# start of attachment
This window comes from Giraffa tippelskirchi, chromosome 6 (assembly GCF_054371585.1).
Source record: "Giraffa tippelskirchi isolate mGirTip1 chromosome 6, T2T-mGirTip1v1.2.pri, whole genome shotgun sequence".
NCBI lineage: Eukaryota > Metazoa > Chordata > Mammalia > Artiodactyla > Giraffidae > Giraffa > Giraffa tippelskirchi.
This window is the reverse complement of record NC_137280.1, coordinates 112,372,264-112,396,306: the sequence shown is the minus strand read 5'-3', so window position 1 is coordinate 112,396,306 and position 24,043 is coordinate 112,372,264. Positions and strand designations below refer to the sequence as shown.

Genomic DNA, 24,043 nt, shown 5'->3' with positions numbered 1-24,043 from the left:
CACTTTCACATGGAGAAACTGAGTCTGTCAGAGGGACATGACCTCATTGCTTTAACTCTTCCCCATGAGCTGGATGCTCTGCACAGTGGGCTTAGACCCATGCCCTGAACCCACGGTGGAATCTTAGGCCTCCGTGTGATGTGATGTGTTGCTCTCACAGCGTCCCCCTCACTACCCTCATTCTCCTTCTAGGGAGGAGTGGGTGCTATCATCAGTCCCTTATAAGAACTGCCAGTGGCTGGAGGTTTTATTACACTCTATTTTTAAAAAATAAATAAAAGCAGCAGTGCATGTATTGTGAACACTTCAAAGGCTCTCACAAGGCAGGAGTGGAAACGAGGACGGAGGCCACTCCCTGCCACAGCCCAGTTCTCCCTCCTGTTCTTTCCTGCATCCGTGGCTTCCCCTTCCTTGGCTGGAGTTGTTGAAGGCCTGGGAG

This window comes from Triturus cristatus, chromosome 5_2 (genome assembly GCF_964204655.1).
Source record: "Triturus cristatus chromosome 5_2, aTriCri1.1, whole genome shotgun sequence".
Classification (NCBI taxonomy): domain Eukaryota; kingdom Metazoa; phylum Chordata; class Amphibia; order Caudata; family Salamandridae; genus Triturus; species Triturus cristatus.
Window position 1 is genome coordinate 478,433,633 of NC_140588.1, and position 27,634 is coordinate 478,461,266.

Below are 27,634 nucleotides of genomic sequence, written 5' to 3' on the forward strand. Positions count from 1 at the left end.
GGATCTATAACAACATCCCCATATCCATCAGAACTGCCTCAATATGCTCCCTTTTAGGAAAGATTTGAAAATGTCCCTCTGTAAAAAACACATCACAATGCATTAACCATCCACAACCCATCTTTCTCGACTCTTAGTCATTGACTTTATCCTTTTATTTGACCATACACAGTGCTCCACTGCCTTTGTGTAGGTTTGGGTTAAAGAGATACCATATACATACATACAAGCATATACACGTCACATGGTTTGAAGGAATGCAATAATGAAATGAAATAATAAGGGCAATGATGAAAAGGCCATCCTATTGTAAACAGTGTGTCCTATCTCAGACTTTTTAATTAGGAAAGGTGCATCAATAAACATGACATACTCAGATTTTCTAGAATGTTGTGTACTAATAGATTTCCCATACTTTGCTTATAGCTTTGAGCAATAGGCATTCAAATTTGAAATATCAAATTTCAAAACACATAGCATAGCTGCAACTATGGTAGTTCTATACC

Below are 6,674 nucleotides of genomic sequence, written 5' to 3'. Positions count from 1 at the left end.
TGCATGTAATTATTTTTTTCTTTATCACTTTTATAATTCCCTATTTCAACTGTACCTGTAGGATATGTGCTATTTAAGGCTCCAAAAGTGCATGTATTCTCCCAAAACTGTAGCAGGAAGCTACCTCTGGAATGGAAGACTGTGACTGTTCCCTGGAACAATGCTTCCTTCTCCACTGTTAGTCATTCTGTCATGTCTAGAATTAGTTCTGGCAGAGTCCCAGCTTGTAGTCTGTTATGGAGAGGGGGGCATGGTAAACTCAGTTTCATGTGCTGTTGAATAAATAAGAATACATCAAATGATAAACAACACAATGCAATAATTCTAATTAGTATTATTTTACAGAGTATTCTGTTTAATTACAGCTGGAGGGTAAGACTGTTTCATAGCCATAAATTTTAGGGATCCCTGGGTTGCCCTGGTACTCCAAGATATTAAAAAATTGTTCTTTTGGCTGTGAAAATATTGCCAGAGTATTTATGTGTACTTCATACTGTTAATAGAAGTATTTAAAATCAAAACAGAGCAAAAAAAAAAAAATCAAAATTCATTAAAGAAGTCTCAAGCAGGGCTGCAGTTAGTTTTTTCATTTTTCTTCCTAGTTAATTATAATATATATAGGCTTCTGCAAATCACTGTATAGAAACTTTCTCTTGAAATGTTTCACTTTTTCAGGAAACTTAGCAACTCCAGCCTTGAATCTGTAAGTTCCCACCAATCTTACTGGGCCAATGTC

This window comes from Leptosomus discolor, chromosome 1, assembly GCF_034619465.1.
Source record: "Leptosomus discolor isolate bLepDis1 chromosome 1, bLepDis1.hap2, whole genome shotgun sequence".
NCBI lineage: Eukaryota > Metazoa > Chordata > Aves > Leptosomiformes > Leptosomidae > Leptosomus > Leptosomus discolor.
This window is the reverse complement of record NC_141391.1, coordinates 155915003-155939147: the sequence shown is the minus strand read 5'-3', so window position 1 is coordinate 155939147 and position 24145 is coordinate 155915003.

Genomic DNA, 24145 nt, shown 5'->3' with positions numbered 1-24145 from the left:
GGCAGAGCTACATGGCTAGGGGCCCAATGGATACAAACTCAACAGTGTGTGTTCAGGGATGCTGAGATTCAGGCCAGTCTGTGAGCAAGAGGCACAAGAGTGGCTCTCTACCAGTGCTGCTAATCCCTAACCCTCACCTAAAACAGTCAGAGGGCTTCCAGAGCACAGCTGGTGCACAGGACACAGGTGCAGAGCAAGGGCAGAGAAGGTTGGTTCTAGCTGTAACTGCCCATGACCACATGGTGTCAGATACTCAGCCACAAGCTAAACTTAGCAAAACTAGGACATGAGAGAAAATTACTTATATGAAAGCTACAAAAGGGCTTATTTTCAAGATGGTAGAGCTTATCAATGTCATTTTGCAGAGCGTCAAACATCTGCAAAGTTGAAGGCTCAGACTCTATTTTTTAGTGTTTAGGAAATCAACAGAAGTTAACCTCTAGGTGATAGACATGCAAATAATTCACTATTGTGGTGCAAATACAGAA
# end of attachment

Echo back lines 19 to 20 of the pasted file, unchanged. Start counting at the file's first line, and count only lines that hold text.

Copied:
Genomic DNA, 24145 nt, shown 5'->3' with positions numbered 1-24145 from the left:
GGCAGAGCTACATGGCTAGGGGCCCAATGGATACAAACTCAACAGTGTGTGTTCAGGGATGCTGAGATTCAGGCCAGTCTGTGAGCAAGAGGCACAAGAGTGGCTCTCTACCAGTGCTGCTAATCCCTAACCCTCACCTAAAACAGTCAGAGGGCTTCCAGAGCACAGCTGGTGCACAGGACACAGGTGCAGAGCAAGGGCAGAGAAGGTTGGTTCTAGCTGTAACTGCCCATGACCACATGGTGTCAGATACTCAGCCACAAGCTAAACTTAGCAAAACTAGGACATGAGAGAAAATTACTTATATGAAAGCTACAAAAGGGCTTATTTTCAAGATGGTAGAGCTTATCAATGTCATTTTGCAGAGCGTCAAACATCTGCAAAGTTGAAGGCTCAGACTCTATTTTTTAGTGTTTAGGAAATCAACAGAAGTTAACCTCTAGGTGATAGACATGCAAATAATTCACTATTGTGGTGCAAATACAGAA